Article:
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Sibling conflict, etc.

You Can Count on Me (2000), directed by Kenneth Lonergan
The Wind Will Cary Us (1999), directed by Abbas Kiarostami

The dual protagonists in Kenneth Lonergan's You Can Count on Me have an on-screen relationship that is electrifying. Sammy (Laura Linney, Truman's wife in The Truman Show) is a party girl-gone-straight, while Terry (Mark Ruffalo), about 30, never left adolescence. After a long separation, Sammy is thrilled about seeing Terry again, but old problems reappear quickly. The reason Terry didn't write for months was because he was in jail. He's still not attending church. And Sammy begins to suspect that Terry's visit has less to do with love than with a dire financial situation. "I wish you'd just sent me an invoice," says Sammy.

Sammy and Terry are not lovers; they are brother and sister, a relationship Hollywood occasionally acknowledges but rarely make the crux of a story. What Lonergan is able to mine from their relationship is engaging: the unconscious spite, the stubborn judgment and the rankled affection. He's certainly helped by Linney and Rufallo, who say more with body language than with syllables.

The third leg of the film's delicate emotional triangle is Sammy's son, eight-year-old Rudy (Rory Culkin, brother to Macaulay), who is jerked in opposite directions by his strict mother and his carefree uncle. Most films--even a serious costume drama like 1997's Mrs. Brown--side with the carefree rather than the strict; Lonergan, who also wrote the film's screenplay, bravely chooses not to take sides.

Sammy's defensive decision to put some distance between Rudy and Terry is perhaps misguided, since Terry is slowly becoming the father figure the child needs. But even more misguided are Terry's attempts at rubbing Rudy's face in selective honesty about Terry's personal targets of ire. Lonergan shows the painful results of Terry's transgressions.

Sammy talks to a minister (played by Lonergan himself) twice during the film--once when she is concerned about her brother's behavior, once when she is concerned about her own (she's having an affair with her boss). Both times, there is a reversal of expected roles: Sammy is nostalgic for the day when clergy would scare sinners with thoughts of hell, while the new pastor is more concerned with identifying motives than with condemning behavior. It's Lonergan's ability to twist the expected into something authentic, compelling and unexpected that makes You Can Count on Me such a joyous film.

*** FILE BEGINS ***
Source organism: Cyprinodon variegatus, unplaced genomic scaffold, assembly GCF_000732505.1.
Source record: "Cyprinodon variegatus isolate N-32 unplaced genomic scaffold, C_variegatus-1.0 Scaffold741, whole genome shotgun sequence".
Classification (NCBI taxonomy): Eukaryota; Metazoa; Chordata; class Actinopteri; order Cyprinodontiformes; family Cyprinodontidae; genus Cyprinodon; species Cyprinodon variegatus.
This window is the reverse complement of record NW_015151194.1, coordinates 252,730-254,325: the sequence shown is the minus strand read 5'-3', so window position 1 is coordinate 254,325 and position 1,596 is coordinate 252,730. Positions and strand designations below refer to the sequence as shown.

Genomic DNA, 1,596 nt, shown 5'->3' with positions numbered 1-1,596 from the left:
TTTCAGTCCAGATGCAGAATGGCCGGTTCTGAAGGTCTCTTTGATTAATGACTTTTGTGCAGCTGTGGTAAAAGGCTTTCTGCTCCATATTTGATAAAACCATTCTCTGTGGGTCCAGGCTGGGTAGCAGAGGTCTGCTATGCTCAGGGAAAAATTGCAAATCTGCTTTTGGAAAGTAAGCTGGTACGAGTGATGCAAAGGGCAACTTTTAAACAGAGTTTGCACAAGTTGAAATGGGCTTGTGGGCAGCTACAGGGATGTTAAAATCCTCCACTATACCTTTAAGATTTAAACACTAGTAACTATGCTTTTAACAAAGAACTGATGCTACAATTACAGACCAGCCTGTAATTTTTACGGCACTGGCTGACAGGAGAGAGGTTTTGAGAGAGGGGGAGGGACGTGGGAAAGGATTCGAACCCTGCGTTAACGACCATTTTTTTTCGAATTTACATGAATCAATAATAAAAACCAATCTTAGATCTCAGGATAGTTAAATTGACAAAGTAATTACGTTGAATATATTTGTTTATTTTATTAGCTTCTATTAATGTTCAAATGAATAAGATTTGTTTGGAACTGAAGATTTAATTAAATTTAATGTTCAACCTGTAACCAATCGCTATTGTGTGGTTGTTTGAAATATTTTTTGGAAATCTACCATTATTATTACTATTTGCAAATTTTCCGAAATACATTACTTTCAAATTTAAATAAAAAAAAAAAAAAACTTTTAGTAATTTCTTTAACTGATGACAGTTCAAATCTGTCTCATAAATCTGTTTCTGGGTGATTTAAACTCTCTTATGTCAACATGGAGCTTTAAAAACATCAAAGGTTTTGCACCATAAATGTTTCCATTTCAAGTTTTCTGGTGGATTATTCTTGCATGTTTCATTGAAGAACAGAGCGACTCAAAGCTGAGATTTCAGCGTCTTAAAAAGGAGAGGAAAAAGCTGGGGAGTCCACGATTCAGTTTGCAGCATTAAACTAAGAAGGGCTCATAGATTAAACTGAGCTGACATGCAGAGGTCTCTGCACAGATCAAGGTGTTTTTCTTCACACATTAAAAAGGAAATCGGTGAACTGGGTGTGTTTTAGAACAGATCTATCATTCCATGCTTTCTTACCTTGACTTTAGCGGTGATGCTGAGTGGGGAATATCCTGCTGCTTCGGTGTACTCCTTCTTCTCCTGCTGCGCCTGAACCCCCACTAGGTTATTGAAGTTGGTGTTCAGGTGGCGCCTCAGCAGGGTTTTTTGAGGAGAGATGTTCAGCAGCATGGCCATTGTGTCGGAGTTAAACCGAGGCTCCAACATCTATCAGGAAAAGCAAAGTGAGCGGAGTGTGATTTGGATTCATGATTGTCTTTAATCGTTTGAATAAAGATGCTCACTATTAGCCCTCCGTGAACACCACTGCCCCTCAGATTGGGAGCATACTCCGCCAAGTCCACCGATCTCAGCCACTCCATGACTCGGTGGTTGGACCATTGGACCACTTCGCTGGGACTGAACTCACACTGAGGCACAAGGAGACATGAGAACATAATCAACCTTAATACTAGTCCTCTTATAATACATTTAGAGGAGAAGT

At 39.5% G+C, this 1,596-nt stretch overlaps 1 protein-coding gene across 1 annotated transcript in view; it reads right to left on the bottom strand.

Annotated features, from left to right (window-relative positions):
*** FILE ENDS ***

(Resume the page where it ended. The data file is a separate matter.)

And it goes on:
The main character in this Iranian film, called "the Engineer" by the townfolk, is another person concerned about behavior. He even asks a village boy point blank, "Do you think I'm bad?" It's not an unexpected question given his predicament: he can't complete his job in the village, which apparently is to photograph a ceremony, until an invalid woman dies. It doesn't take long for him to become impatient. A villager, not knowing the nature of the Engineer's problem, asks if any of his tools would help. The Engineer's answer: "One blow from the pickaxe would do." Later, he kicks a turtle onto its back in a vain attempt to control the life and death of something, anything. As he turns around to leave, the turtle amazingly rights itself. Death is thwarted again.

There are serious questions that The Wind Will Carry Us is obliquely trying to bring up: How much control do humans have over their destiny? How responsible are we for saving others' lives? The questions are probably chapter headings in some Philosophy 101 textbook, but the film's saving grace is that it never brings them up directly; it's through our interest in the characters, particularly Behzad Dourani's agitated engineer, that the implied questions become interesting. Further, the film has a dry wit that lessens any pretentiousness. The pickaxe episode is played for humor, albeit black.

Abbas Kiarostami is Iran's most acclaimed director (at least among American critics), and The Wind Will Carry Us displays not only his keen eye for scenery--this must be the most picturesque film released this year--but also his keen sense of realism. Like last year's Japanese film After Life, which had a similar theme, many of the actors are amateurs playing versions of themselves. And as in After Life, the method helps create a film in which nary a gesture or line, no matter how improbable, rings false.

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